Are you having a hard time finding singing games that can work in the socially distanced music classroom? In this blog post, I wrote about four singing games that were adapted for social distancing, and now I'm back with five more games! These have worked really well in my in person music lessons this year, and I hope they work well for you too!
Here is the chant, and the typical game for “Bee Bee”:
For the original game, the teacher holds a bee puppet, and students stand in a circle with one fist out. As the chant is spoken, the teacher touches students’ fists to the beat. After the word “out,” the teacher buzzes 4 students; those students are out and sit down. Repeat until only one child is left; that child is the winner.
Because the typical game involves touching students' hands, and them standing next to each other in a circle, I figured out a new way to play it. I use this file from Pink Cat Studio and input students' names for each class I'm playing with, so that it looks like this:
Then, when it's time to play, I open the file, and have students say “Bee Bee,” as I point to the beat (without touching the board.) Then, after the word “out,” I touch the next four bees to the beat to make them fly away. We keep going until only one bee is left. That student gets to come up to the board and tap their bee to make it fly away!
See the old witch
Here is the song, and the typical game for “See the old witch”:
For the original game, students sit in a circle, sitting down. One child is chosen to be “it” and has a penny in his/her hand. All other students close their eyes and put their hands behind their back. As they sing, the person who is “it” walks around the circle. At the end of the song, he/she drops the penny into the hands of whoever they are closest to. That child opens his/her eyes and chases “it” back to that child’s spot! The game continues with the chaser being “it.”
Because the typical game involves students touching each other's heads, and multiple students holding the same object–a penny–I used a similar idea to “Bee Bee” to adapt the game. I use this file from Pink Cat Studio (which is free!) and input students' names for each class I'm playing with, so that it looks like this:
Then, when it's time to play, I open the file, and have students sing “See the old witch” as I point to the beat. On the rests, I tap the characters to make them fly away. We keep going until one-three characters are left. Again, those students get to come up to the board and tap their character to make it fly away!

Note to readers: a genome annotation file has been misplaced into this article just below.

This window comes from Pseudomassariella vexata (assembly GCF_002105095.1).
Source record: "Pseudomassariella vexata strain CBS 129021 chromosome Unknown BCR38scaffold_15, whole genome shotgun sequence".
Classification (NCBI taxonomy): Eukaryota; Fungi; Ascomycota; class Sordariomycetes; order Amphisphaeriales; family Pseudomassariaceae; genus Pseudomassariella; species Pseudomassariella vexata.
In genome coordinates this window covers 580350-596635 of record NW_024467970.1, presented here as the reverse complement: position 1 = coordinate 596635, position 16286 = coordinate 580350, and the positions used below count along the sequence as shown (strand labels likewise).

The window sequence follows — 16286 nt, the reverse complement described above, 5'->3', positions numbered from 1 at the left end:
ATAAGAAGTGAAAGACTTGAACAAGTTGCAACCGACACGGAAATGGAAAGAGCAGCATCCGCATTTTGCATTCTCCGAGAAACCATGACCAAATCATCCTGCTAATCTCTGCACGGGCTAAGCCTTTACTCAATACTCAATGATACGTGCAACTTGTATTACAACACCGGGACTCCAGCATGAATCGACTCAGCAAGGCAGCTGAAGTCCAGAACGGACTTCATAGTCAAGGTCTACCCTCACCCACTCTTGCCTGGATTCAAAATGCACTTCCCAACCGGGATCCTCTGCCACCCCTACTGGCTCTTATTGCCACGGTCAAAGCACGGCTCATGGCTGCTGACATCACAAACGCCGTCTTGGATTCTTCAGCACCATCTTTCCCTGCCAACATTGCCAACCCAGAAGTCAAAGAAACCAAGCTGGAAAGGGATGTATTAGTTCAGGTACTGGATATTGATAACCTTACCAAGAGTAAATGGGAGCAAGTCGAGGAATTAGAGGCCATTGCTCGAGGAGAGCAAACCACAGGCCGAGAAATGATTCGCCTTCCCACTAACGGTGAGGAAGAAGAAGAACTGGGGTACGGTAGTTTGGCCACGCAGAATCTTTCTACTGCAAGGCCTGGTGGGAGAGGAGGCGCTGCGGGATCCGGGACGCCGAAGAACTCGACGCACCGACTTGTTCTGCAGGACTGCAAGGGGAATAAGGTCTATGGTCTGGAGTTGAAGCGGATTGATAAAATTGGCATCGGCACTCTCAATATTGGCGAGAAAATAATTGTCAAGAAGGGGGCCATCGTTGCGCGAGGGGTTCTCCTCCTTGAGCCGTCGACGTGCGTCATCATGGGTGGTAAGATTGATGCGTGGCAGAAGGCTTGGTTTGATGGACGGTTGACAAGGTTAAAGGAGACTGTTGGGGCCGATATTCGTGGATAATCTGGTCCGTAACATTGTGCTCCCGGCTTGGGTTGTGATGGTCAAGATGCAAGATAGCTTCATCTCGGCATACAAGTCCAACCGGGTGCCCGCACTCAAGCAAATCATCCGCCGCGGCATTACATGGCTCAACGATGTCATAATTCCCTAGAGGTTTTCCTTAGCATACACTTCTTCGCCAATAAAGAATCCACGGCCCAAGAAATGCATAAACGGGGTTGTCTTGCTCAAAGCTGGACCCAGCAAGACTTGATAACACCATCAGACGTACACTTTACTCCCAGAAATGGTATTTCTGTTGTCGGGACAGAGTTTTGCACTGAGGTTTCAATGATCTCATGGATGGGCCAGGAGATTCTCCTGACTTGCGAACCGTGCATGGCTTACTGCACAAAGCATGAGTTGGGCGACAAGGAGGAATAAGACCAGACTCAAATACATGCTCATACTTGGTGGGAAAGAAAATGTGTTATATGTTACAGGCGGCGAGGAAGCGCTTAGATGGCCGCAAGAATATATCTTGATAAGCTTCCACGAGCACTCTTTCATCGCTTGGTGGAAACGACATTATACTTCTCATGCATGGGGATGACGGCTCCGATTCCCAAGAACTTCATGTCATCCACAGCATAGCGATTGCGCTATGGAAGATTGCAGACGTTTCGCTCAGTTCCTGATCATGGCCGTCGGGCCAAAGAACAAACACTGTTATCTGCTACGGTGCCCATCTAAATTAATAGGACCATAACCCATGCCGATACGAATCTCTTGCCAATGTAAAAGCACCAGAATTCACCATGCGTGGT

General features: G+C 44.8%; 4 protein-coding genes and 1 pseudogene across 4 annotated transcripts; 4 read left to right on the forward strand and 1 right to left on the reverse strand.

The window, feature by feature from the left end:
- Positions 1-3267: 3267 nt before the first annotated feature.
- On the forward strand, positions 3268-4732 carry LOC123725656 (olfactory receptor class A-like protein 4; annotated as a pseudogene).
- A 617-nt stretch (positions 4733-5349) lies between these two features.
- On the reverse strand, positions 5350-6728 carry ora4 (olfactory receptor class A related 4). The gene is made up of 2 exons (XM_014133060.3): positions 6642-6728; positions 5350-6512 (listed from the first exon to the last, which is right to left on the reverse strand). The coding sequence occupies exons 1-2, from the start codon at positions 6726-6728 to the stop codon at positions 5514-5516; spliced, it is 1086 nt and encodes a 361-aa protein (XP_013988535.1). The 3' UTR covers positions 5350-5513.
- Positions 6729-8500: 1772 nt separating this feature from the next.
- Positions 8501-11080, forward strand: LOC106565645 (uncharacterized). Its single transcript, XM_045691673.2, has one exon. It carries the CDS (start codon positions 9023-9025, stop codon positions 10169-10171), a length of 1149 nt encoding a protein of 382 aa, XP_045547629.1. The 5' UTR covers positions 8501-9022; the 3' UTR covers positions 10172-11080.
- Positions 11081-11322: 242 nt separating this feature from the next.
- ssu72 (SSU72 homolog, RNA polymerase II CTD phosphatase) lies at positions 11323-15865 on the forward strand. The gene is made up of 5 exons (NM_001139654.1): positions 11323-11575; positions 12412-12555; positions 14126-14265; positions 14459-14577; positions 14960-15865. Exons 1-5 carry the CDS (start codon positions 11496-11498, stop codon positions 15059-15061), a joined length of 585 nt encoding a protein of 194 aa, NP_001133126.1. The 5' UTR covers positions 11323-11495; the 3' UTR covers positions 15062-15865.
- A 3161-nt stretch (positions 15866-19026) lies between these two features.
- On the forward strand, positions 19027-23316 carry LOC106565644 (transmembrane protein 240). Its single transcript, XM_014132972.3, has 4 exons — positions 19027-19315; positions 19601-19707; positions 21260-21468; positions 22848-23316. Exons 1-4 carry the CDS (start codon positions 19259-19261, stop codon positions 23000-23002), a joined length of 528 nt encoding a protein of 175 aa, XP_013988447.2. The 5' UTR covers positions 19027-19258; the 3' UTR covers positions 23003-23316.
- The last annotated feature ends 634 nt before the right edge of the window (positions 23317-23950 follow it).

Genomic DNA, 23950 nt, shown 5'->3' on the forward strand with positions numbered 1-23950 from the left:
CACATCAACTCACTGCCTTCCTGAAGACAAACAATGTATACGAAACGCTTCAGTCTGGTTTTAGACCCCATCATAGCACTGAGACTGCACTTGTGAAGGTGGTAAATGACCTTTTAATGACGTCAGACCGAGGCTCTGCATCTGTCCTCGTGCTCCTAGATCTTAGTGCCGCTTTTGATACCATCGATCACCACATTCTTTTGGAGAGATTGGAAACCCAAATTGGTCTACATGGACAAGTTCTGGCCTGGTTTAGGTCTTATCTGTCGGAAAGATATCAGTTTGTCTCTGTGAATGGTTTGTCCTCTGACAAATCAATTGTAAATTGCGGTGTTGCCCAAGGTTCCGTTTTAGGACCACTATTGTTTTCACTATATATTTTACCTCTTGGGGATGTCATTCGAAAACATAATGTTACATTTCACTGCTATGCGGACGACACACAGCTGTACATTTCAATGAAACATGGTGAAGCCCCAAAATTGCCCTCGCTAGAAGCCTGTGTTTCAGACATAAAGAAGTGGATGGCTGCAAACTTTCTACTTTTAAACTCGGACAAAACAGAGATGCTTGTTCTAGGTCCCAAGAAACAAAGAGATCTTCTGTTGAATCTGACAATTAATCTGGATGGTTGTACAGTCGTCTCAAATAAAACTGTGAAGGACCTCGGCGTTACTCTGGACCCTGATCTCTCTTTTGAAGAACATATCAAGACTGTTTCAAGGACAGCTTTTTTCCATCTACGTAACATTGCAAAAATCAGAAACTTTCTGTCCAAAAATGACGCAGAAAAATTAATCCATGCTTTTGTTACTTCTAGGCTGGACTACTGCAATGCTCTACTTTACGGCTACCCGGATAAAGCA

Naughty Kitty Cat
Here is the song, and the typical game for “Naughty Kitty Cat”:
For the original game, students stand in a circle, hands joined. One player—the cat—stands in the middle of the circle. Another player—the owner—walks around the circle. Everyone sings the song while standing still, the cat performs the meows. At the end of the song, all circle players raise joined hands to form arches. The owner chases the cat, in and out and around until caught.
For social distancing, the game is slightly different. Instead of holding hands, students just stand three feet apart (or however far apart your district mandates.) When the owner chases after the cat, they use a pool noodle instead of their hands to tag the cat. Students have really enjoyed this, and it's fun to still be able to do chase games!
Here is the song, and the typical game for “Plainsies Clapsies”:
Each child is given a beanbag, and does all the motions in the song as singing. For “plain-sies,” students toss the beanbag in the air and catch it. For “clapsies,” students clap, toss, and catch. For “right hand” and “left hand” students toss with each respective hand. For “toss it high” and “toss it low,” students toss high and low (making sure to not toss too high!) For “touch your knee,” “touch your toe,” and “touch your heel,” students toss, touch that body part, and then catch. For “under you go,” students toss under their leg and catch.
You can try faster and faster!
For social distancing, you don't have to change the game at all! Students stand socially distanced while tossing their beanbags.
Here is the song, and the typical game for “Oboshinotentoten”:
For the original game, students stand in a circle with hands facing up, their left hands under their neighbor’s hand and their right hands above their neighbor’s hand. When the song begins, one student crosses their right hand over their body to tap the hand of their neighbor on their left. The beat continues around the circle until “1, 2, 3, 4, 5.” If someone gets their hand tapped on “5,” they are out; if they pull their hand away in time, the person who was trying to tap their hand on “5” is out. The person who is “out” goes to the middle of the circle until more people join them, and two games can occur at the same time. Here is a video of the game (taken with my Level I class at DePaul when I taught at the Kodály program there):
For social distancing, instead of having students touch hands, they can hold pool noodles, and hit their neighbor's pool noodle with their pool noodle. Here is a picture of this:
The only thing to be aware of is to make sure that students are letting their neighbor's pool noodles rest on their hands instead of holding them; otherwise, students will have a hard time moving their noodle.
I hope this is helpful, as you figure out how to adapt singing games for your socially distanced music classroom. Happy teaching!